News: Afghan journalists free to report under new law
Story by Spc. Shanna Harrison
LAGHMAN PROVINCE, Afghanistan – Afghan journalists of Laghman province attended the first ever Media Law training at the province’s Information, Cultural and Youth Department, Dec. 13-15.
The class was free and open to journalists of all forms of media, including print, broadcast and Internet. Thirty journalists from over a dozen news organizations across Laghman enrolled in the class, 10 of whom were female.
Media Law Training is something that has never been seen by Afghan journalists of Laghman province. Journalists were wary to expand their skills in media because the boundaries of the law were not clearly defined for them.
“They were scared because they didn’t know their immunities,” said Walid Mashal, Afghan legal advisor to the 45th Infantry Brigade Combat Team.
When Mashal attended a Media Law Training Program earlier this year, sponsored by England’s Oxford University held in Kabul, Afghanistan, he sought to allow the journalists of Laghman province to have the same opportunity for such a class.
“Because of the training, I knew the journalists in Laghman needed to know this,” said Mashal.
Mashal began coordinating with Maj. Michael Mejia, Rule of Law Attorney with Headquarters and Headquarters Co, 45th IBCT, to make the class official through the Department of Defense and the Government of the Islamic Republic of Afghanistan.
“I make it happen, but stay behind the scenes,” said Mejia referencing the coordination of the training.
Once all the preparations were made, Laghman Province News affiliates were contacted to advertise the class.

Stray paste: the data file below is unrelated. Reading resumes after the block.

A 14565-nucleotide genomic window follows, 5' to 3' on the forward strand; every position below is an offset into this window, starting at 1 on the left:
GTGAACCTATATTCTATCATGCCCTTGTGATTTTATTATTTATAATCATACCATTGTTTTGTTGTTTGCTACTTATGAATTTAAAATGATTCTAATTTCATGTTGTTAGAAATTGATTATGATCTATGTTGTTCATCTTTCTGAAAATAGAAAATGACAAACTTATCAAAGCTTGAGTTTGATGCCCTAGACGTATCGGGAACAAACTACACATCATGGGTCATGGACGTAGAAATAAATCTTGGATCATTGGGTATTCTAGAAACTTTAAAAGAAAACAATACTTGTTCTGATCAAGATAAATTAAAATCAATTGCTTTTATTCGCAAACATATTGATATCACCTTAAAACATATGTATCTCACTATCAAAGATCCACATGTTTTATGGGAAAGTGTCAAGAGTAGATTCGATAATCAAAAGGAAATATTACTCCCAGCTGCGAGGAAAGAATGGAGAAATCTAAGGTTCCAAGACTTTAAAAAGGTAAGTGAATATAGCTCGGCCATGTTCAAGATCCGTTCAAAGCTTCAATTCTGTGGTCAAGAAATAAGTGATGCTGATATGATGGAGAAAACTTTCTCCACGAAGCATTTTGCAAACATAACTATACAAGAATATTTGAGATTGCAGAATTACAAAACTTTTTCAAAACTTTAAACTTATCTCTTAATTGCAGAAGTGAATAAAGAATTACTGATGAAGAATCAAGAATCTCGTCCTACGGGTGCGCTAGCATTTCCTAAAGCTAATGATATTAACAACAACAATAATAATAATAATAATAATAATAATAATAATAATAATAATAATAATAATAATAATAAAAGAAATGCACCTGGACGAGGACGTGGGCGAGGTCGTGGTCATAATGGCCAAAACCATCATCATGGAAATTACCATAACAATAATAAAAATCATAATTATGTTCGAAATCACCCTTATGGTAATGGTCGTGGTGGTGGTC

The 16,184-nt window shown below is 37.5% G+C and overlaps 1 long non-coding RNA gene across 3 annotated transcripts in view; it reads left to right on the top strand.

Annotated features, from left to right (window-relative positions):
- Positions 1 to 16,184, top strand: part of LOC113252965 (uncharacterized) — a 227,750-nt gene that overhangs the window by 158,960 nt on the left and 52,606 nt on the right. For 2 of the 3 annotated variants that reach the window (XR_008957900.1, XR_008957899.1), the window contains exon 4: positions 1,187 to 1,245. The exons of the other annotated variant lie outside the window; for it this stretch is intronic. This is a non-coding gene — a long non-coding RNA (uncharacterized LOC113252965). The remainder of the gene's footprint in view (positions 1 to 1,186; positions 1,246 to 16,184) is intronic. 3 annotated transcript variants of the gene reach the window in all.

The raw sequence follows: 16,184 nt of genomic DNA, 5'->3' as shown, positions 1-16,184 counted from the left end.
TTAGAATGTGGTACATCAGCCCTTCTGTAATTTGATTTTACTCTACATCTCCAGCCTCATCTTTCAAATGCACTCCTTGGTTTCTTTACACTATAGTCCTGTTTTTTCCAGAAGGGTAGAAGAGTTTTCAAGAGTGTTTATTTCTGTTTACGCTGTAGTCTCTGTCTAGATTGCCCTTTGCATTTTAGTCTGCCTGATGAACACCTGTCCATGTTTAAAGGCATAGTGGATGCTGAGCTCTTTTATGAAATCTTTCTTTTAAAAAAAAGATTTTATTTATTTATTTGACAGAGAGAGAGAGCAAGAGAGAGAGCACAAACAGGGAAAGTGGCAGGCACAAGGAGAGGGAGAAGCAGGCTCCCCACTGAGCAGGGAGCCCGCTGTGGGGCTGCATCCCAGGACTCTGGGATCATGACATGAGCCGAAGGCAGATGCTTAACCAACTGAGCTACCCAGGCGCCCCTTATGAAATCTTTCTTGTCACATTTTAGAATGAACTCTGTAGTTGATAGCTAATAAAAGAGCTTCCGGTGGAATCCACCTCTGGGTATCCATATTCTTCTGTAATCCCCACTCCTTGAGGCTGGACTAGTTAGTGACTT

Mohammad Ismail Hotak, another Afghan legal advisor with the 45th IBCT, along with Mashal, was an instructor for the training.
Attendees first received an overview of the Afghanistan government and legal system, learning about their rights as individuals under the 2004 Afghanistan Constitution, which adheres to Sharia Law, the religious law and moral code of Islam.
“They know their rights, freedom of expressions and speeches,” said Mashal.
The journalists were then given in-depth lessons in the overall legal framework for the media in Afghanistan. They learned about The Law on Mass Media, which has been enacted in accordance with Article 34 of the Constitution and Article 19 of the International Covenant of Human Rights for ensuring the "protections of freedom of thought and speech," and "regulating the activities of mass media in the country."
According to article four, this law states, "the government shall support and strengthen the freedom of mass media. No real or incorporeal person including the government and government officials can interdict, prohibit, censor or limit the activities of mass media or interfere in the affairs of mass media through other means."
Journalists are also legally protected by this law while "carrying out their professional activities including publishing reports and critique views."
“They learned very new things to them,” said Mashal. “They need to know the legalities of journalism and they were very happy to learn.”
Mahammad Akbor, Afghan legal advisor for the 45th IBCT said the class was “very good,” and “all the people liked it. They didn’t have any information before and now in the future they can avoid legal issues.”